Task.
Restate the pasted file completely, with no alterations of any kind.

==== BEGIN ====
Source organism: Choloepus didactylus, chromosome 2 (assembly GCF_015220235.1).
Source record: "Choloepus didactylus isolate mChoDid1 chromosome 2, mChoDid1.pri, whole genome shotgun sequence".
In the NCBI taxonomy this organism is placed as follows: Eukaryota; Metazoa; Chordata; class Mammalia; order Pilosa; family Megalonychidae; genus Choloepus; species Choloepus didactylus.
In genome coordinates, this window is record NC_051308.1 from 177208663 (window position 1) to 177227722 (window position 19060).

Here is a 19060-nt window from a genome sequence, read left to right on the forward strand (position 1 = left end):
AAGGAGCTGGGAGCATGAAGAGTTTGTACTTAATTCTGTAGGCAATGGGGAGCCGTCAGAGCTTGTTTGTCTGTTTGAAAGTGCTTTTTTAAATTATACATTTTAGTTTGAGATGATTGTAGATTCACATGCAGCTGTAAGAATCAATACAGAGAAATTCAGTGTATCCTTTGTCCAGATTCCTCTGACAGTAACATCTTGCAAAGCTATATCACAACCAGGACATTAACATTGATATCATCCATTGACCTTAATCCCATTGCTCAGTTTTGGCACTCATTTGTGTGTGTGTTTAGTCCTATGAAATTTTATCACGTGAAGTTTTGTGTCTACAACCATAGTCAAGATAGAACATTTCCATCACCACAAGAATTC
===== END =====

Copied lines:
Source organism: Choloepus didactylus, chromosome 2 (assembly GCF_015220235.1).
Source record: "Choloepus didactylus isolate mChoDid1 chromosome 2, mChoDid1.pri, whole genome shotgun sequence".
In the NCBI taxonomy this organism is placed as follows: Eukaryota; Metazoa; Chordata; class Mammalia; order Pilosa; family Megalonychidae; genus Choloepus; species Choloepus didactylus.
In genome coordinates, this window is record NC_051308.1 from 177208663 (window position 1) to 177227722 (window position 19060).

Here is a 19060-nt window from a genome sequence, read left to right on the forward strand (position 1 = left end):
AAGGAGCTGGGAGCATGAAGAGTTTGTACTTAATTCTGTAGGCAATGGGGAGCCGTCAGAGCTTGTTTGTCTGTTTGAAAGTGCTTTTTTAAATTATACATTTTAGTTTGAGATGATTGTAGATTCACATGCAGCTGTAAGAATCAATACAGAGAAATTCAGTGTATCCTTTGTCCAGATTCCTCTGACAGTAACATCTTGCAAAGCTATATCACAACCAGGACATTAACATTGATATCATCCATTGACCTTAATCCCATTGCTCAGTTTTGGCACTCATTTGTGTGTGTGTTTAGTCCTATGAAATTTTATCACGTGAAGTTTTGTGTCTACAACCATAGTCAAGATAGAACATTTCCATCACCACAAGAATTC